Motorola launched the $5 billion Iridium system in 1997, but the spinoff company was bankrupt by early 2000, done in by a combination of heavy phones, outrageous rates ($8 a minute) and cheaper, lighter, global roaming cell phones. The new owners bought Iridium for a throwaway $25 million and are looking for new ways to put the globe-circling ring of satellites to work.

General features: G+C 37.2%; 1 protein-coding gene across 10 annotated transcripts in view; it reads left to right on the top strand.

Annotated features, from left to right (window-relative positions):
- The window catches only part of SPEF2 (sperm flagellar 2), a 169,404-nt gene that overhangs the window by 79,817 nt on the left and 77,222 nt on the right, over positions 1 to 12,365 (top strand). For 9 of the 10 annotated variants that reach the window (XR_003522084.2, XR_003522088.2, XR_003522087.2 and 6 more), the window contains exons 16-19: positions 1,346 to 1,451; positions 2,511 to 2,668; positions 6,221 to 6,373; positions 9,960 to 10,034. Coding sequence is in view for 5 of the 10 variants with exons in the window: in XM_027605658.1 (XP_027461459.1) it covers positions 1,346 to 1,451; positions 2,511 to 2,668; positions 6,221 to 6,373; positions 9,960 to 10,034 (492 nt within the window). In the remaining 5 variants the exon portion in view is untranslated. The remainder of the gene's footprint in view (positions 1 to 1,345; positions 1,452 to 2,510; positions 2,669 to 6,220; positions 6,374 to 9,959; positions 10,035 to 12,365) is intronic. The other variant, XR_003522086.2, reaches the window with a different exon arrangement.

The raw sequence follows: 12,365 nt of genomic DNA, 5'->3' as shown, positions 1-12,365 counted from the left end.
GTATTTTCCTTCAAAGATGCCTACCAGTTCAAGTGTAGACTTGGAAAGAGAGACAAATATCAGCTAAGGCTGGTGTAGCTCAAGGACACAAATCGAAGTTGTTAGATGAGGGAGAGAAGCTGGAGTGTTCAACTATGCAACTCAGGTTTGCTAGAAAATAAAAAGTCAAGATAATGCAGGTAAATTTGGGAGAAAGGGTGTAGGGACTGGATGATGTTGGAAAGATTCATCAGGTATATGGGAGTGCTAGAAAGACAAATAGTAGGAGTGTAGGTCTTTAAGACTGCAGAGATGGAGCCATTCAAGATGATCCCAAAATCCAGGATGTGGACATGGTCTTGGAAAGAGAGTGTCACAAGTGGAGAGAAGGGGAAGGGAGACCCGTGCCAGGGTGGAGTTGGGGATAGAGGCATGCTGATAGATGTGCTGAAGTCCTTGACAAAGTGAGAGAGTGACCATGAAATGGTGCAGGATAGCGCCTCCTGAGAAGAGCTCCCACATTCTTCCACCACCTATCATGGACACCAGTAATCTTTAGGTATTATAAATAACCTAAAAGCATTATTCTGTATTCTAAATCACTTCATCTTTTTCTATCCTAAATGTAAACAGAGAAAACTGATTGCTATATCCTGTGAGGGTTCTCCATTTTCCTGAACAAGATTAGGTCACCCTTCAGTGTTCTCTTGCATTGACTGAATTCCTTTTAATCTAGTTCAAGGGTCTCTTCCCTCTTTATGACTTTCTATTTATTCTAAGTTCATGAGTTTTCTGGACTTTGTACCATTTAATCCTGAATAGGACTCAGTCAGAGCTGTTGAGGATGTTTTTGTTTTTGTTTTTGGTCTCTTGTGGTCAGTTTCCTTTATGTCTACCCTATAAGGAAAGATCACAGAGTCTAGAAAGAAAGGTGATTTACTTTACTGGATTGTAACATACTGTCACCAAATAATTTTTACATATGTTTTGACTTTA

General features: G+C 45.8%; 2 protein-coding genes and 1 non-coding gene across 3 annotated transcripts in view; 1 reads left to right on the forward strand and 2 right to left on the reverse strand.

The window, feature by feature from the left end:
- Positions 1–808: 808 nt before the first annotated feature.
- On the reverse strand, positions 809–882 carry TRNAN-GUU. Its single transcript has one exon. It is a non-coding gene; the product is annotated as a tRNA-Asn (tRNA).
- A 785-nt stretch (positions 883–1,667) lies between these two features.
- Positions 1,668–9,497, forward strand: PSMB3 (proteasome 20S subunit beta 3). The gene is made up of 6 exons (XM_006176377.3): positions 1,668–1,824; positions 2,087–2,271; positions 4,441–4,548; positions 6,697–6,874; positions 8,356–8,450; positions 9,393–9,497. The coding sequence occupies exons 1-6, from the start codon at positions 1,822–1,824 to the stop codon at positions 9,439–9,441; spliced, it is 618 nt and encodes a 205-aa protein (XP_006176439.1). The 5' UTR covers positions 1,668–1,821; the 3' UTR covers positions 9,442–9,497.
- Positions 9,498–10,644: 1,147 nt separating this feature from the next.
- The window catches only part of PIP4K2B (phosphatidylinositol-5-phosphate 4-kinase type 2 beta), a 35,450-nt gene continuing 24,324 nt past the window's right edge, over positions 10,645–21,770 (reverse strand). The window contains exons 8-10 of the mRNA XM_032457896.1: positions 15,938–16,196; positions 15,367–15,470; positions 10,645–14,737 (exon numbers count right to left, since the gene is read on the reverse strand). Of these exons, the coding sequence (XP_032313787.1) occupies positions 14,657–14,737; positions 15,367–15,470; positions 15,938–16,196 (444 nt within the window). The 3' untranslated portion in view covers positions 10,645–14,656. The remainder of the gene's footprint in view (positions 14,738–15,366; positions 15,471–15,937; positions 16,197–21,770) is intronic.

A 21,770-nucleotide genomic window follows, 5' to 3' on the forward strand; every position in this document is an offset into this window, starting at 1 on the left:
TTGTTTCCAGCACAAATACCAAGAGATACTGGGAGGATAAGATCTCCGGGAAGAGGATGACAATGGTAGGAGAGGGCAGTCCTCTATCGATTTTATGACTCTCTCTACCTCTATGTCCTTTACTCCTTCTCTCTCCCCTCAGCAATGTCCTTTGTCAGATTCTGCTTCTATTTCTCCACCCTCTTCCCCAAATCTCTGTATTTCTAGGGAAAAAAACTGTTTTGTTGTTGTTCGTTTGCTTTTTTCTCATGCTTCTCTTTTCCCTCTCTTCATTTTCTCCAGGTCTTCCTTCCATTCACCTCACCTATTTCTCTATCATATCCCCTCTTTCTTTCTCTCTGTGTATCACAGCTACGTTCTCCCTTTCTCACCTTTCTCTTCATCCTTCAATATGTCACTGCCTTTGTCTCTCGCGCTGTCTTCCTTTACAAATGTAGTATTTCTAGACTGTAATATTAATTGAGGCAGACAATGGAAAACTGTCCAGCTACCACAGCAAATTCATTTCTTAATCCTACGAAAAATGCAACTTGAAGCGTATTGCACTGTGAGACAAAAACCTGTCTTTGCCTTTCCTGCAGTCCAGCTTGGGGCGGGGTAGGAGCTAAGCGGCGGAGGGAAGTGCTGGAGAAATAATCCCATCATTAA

What's next? Iridium has proposed to U.S. aviation authorities that its satellites be made the backbone of a real-time aircraft tracking system in which equipment installed in cockpits would alert ground monitors when a plane deviates from its planned course and transmit what's going on onboard. "Basically it's no different from those poor people on the planes picking up the phone in the seat in front of them and telling their families what was happening to them, except it would be automated," says Boston air safety consultant John King. "Why not use this technology to save some lives?"